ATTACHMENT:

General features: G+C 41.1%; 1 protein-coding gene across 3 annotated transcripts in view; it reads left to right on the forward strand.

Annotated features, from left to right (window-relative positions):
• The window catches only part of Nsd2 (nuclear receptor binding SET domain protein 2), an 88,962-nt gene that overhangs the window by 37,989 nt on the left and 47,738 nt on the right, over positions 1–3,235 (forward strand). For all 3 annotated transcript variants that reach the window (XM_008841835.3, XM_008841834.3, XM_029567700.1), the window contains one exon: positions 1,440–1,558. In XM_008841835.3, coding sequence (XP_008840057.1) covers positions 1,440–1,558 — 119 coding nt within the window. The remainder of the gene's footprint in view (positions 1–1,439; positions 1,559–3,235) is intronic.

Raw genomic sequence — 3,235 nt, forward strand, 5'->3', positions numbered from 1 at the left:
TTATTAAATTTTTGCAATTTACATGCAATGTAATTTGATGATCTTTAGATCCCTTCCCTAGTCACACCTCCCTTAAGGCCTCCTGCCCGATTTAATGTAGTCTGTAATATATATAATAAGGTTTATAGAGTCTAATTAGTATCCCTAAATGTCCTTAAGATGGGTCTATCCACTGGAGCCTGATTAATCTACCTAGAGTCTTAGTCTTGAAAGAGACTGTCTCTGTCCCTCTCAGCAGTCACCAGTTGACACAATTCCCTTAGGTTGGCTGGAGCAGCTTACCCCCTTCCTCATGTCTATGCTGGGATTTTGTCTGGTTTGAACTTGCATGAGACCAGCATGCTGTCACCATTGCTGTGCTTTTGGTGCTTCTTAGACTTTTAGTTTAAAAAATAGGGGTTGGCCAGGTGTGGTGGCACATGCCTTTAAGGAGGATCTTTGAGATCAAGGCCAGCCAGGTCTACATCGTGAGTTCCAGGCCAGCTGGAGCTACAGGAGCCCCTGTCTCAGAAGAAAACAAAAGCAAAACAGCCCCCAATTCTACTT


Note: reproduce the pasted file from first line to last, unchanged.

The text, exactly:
General features: G+C 41.1%; 1 protein-coding gene across 3 annotated transcripts in view; it reads left to right on the forward strand.

Annotated features, from left to right (window-relative positions):
• The window catches only part of Nsd2 (nuclear receptor binding SET domain protein 2), an 88,962-nt gene that overhangs the window by 37,989 nt on the left and 47,738 nt on the right, over positions 1–3,235 (forward strand). For all 3 annotated transcript variants that reach the window (XM_008841835.3, XM_008841834.3, XM_029567700.1), the window contains one exon: positions 1,440–1,558. In XM_008841835.3, coding sequence (XP_008840057.1) covers positions 1,440–1,558 — 119 coding nt within the window. The remainder of the gene's footprint in view (positions 1–1,439; positions 1,559–3,235) is intronic.

Raw genomic sequence — 3,235 nt, forward strand, 5'->3', positions numbered from 1 at the left:
TTATTAAATTTTTGCAATTTACATGCAATGTAATTTGATGATCTTTAGATCCCTTCCCTAGTCACACCTCCCTTAAGGCCTCCTGCCCGATTTAATGTAGTCTGTAATATATATAATAAGGTTTATAGAGTCTAATTAGTATCCCTAAATGTCCTTAAGATGGGTCTATCCACTGGAGCCTGATTAATCTACCTAGAGTCTTAGTCTTGAAAGAGACTGTCTCTGTCCCTCTCAGCAGTCACCAGTTGACACAATTCCCTTAGGTTGGCTGGAGCAGCTTACCCCCTTCCTCATGTCTATGCTGGGATTTTGTCTGGTTTGAACTTGCATGAGACCAGCATGCTGTCACCATTGCTGTGCTTTTGGTGCTTCTTAGACTTTTAGTTTAAAAAATAGGGGTTGGCCAGGTGTGGTGGCACATGCCTTTAAGGAGGATCTTTGAGATCAAGGCCAGCCAGGTCTACATCGTGAGTTCCAGGCCAGCTGGAGCTACAGGAGCCCCTGTCTCAGAAGAAAACAAAAGCAAAACAGCCCCCAATTCTACTT